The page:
Getting by in Madrid

Old Jul 1st, 2006, 02:40 PM
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Getting by in Madrid

I'm an american who'll be travelling to Madrid in late August, early September. I'll be spending most of my time at a professional conference being held there. But in my off hours I hope to do a bit of sightseeing. Organized tours can be nice, but I have always preferred to wander around on my own.
The issue: Though I have had a bit of spanish in high school, it is a bit rusty at this point. How hard do you think it might be for me to get by with limited spanish skills? Any tips for learning the essentials I would need as atraveller?
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Old Jul 1st, 2006, 04:04 PM
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With a phrase book and a handy Streetwise Madrid you will probably be fine. I also have rusty Spanish skills and recently stretched a weekend from business as well to spend time in Madrid.

I did have to use the rusty Spanish some, but people were understanding and it was a very enjoyable weekend. Don't forget the phrasebook though! I forgot it on a quick trip to buy postage stamps and could not for the life of me remember the name, and the woman at the kiosk spoke no English so we finally just smiled at each other and I left.
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Old Jul 1st, 2006, 04:52 PM
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Your high school spanish will come back as soon as you need to speak it. Why not spend an hour or two brushing up on a few basics. After that you should be fine.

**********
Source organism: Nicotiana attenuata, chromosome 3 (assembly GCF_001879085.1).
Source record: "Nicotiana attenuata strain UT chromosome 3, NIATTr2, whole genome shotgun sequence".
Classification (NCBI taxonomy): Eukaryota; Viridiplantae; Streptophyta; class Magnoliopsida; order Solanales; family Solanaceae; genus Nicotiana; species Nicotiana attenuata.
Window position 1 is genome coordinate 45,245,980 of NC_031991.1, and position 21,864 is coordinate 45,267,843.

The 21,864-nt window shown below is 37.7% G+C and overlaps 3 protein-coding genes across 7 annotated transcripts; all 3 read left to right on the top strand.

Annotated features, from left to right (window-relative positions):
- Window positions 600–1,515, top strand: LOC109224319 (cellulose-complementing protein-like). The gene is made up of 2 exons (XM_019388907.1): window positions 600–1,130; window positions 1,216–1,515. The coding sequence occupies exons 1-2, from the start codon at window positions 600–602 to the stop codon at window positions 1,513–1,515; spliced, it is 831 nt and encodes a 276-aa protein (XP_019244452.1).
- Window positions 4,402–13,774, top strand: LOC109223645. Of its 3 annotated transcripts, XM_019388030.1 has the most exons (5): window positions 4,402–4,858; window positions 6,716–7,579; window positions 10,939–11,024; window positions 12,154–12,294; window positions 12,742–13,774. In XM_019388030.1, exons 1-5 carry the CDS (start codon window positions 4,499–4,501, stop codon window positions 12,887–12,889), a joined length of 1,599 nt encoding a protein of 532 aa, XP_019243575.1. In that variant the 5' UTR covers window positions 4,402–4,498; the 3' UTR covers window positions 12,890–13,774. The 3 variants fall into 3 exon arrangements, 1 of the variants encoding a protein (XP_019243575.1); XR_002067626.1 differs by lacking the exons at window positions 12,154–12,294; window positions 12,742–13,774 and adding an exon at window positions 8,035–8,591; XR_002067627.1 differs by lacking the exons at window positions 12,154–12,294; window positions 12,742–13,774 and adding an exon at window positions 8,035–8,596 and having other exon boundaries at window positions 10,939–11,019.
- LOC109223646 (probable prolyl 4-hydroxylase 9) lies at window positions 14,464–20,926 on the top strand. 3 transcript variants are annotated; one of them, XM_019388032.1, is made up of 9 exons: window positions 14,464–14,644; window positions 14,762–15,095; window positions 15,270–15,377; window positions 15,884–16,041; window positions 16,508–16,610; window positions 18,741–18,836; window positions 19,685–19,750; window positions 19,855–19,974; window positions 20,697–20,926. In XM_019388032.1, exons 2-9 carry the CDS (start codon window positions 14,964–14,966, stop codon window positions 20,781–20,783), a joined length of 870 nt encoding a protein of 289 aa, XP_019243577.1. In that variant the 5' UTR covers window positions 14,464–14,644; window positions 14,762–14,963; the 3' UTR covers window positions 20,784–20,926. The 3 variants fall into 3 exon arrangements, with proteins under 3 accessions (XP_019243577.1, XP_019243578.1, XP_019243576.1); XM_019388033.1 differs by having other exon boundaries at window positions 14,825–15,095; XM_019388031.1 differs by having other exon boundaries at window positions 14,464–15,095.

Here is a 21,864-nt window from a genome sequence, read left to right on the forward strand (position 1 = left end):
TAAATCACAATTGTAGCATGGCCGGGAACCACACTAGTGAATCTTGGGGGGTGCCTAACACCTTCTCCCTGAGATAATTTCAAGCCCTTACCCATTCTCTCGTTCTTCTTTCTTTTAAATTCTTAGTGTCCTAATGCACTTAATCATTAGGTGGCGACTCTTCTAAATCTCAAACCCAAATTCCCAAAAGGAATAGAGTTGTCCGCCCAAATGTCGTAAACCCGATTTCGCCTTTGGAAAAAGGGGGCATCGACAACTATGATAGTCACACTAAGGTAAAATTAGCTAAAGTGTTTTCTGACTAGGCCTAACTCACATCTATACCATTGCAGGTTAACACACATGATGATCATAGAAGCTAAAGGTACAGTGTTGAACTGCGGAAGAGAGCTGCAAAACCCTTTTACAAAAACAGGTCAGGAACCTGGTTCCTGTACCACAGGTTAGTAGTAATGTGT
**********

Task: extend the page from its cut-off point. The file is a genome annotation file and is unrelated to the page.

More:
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Old Jul 1st, 2006, 06:25 PM
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Thousands of people who speak no Spanish whatsoever visit every year, so I think you will be fine. Also, their metro system is really clear and easy to use, so getting around will be a snap.
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Old Jul 1st, 2006, 10:38 PM
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My high school Spanish was not Castilian, which is spoken in Madrid, but we managed to get by. Of course, when you're used to speaking limited Spanish in Mexico, it's a bit off-putting trying to remember to say grathias, rather than gracias. Most people there were patient and pleasant, and seemed pleased we were at least trying.
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Old Jul 20th, 2006, 06:47 AM
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The whole business of difference between Castillian vs. American Spanish is much ado over nothing. Whatever you had in high school, whatever Spanish you were introduced to is so basic and universal, it should be of some help.

If you had 4 or 5 years of Spanish, which still is "a bit" in the long haul, I would try to go back to a textbook and review. If you had only a year for example...which is very little bit...then I would try the phrasebook method.
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Old Jul 20th, 2006, 07:34 AM
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Is not being able to say anything in Spanish other that gracias a problem in Madrid? Gee, I wish someone would have told me that. We spent 13 days in Madrid and Salamanca in May and I never encountered a single significant communication problem, even though we were staying in an apartment and didn't have the aid of a staff to help us. Sure it's NICE if you can speak some phrases, but it is NOT necessary.